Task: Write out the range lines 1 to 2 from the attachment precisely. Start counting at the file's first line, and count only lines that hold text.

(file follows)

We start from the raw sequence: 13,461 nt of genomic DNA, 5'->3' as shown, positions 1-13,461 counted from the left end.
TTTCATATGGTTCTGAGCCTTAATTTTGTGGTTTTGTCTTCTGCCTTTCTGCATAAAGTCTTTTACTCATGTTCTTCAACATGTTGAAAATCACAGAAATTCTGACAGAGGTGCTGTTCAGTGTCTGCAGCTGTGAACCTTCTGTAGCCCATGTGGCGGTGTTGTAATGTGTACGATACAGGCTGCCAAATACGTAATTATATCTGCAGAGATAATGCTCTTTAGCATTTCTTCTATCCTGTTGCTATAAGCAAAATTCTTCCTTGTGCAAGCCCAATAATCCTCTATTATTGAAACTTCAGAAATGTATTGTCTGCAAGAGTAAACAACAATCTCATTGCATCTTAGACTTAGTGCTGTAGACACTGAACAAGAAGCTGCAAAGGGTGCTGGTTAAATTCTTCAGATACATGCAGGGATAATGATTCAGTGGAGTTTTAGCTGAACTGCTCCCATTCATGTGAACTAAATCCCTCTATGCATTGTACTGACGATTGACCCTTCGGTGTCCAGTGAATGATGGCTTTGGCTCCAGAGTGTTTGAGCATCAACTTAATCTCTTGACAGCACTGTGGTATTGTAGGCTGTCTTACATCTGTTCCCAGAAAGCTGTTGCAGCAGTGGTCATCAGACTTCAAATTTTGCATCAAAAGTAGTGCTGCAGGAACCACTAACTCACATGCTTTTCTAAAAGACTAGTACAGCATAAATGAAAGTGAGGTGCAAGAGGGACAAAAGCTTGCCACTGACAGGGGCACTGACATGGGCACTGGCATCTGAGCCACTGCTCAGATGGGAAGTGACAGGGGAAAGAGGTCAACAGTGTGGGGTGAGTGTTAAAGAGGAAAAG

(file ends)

We start from the raw sequence: 13,461 nt of genomic DNA, 5'->3' as shown, positions 1-13,461 counted from the left end.
TTTCATATGGTTCTGAGCCTTAATTTTGTGGTTTTGTCTTCTGCCTTTCTGCATAAAGTCTTTTACTCATGTTCTTCAACATGTTGAAAATCACAGAAATTCTGACAGAGGTGCTGTTCAGTGTCTGCAGCTGTGAACCTTCTGTAGCCCATGTGGCGGTGTTGTAATGTGTACGATACAGGCTGCCAAATACGTAATTATATCTGCAGAGATAATGCTCTTTAGCATTTCTTCTATCCTGTTGCTATAAGCAAAATTCTTCCTTGTGCAAGCCCAATAATCCTCTATTATTGAAACTTCAGAAATGTATTGTCTGCAAGAGTAAACAACAATCTCATTGCATCTTAGACTTAGTGCTGTAGACACTGAACAAGAAGCTGCAAAGGGTGCTGGTTAAATTCTTCAGATACATGCAGGGATAATGATTCAGTGGAGTTTTAGCTGAACTGCTCCCATTCATGTGAACTAAATCCCTCTATGCATTGTACTGACGATTGACCCTTCGGTGTCCAGTGAATGATGGCTTTGGCTCCAGAGTGTTTGAGCATCAACTTAATCTCTTGACAGCACTGTGGTATTGTAGGCTGTCTTACATCTGTTCCCAGAAAGCTGTTGCAGCAGTGGTCATCAGACTTCAAATTTTGCATCAAAAGTAGTGCTGCAGGAACCACTAACTCACATGCTTTTCTAAAAGACTAGTACAGCATAAATGAAAGTGAGGTGCAAGAGGGACAAAAGCTTGCCACTGACAGGGGCACTGACATGGGCACTGGCATCTGAGCCACTGCTCAGATGGGAAGTGACAGGGGAAAGAGGTCAACAGTGTGGGGTGAGTGTTAAAGAGGAAAAG